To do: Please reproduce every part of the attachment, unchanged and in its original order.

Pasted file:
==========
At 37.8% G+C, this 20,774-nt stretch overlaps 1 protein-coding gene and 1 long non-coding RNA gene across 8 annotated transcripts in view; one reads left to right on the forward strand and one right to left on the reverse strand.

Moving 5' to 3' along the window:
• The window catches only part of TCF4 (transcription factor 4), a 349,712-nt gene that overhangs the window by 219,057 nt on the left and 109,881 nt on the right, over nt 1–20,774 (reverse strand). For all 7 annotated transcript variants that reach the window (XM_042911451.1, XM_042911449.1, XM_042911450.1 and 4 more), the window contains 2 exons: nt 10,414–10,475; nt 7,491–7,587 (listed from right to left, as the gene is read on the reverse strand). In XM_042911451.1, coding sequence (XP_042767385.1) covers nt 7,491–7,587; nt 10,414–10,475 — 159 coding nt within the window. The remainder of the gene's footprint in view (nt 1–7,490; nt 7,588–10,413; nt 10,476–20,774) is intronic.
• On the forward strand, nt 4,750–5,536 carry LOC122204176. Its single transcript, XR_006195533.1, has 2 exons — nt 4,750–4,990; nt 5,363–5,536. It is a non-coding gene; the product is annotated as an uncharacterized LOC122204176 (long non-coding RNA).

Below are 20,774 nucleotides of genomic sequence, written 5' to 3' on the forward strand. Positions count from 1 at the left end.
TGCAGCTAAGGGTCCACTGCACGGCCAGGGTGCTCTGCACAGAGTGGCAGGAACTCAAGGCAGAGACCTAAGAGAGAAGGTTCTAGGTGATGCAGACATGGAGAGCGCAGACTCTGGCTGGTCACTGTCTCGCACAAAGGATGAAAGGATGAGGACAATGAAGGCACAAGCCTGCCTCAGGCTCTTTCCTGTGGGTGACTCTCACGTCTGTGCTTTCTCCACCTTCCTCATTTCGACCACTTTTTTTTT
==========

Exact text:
At 37.8% G+C, this 20,774-nt stretch overlaps 1 protein-coding gene and 1 long non-coding RNA gene across 8 annotated transcripts in view; one reads left to right on the forward strand and one right to left on the reverse strand.

Moving 5' to 3' along the window:
• The window catches only part of TCF4 (transcription factor 4), a 349,712-nt gene that overhangs the window by 219,057 nt on the left and 109,881 nt on the right, over nt 1–20,774 (reverse strand). For all 7 annotated transcript variants that reach the window (XM_042911451.1, XM_042911449.1, XM_042911450.1 and 4 more), the window contains 2 exons: nt 10,414–10,475; nt 7,491–7,587 (listed from right to left, as the gene is read on the reverse strand). In XM_042911451.1, coding sequence (XP_042767385.1) covers nt 7,491–7,587; nt 10,414–10,475 — 159 coding nt within the window. The remainder of the gene's footprint in view (nt 1–7,490; nt 7,588–10,413; nt 10,476–20,774) is intronic.
• On the forward strand, nt 4,750–5,536 carry LOC122204176. Its single transcript, XR_006195533.1, has 2 exons — nt 4,750–4,990; nt 5,363–5,536. It is a non-coding gene; the product is annotated as an uncharacterized LOC122204176 (long non-coding RNA).

Below are 20,774 nucleotides of genomic sequence, written 5' to 3' on the forward strand. Positions count from 1 at the left end.
TGCAGCTAAGGGTCCACTGCACGGCCAGGGTGCTCTGCACAGAGTGGCAGGAACTCAAGGCAGAGACCTAAGAGAGAAGGTTCTAGGTGATGCAGACATGGAGAGCGCAGACTCTGGCTGGTCACTGTCTCGCACAAAGGATGAAAGGATGAGGACAATGAAGGCACAAGCCTGCCTCAGGCTCTTTCCTGTGGGTGACTCTCACGTCTGTGCTTTCTCCACCTTCCTCATTTCGACCACTTTTTTTTT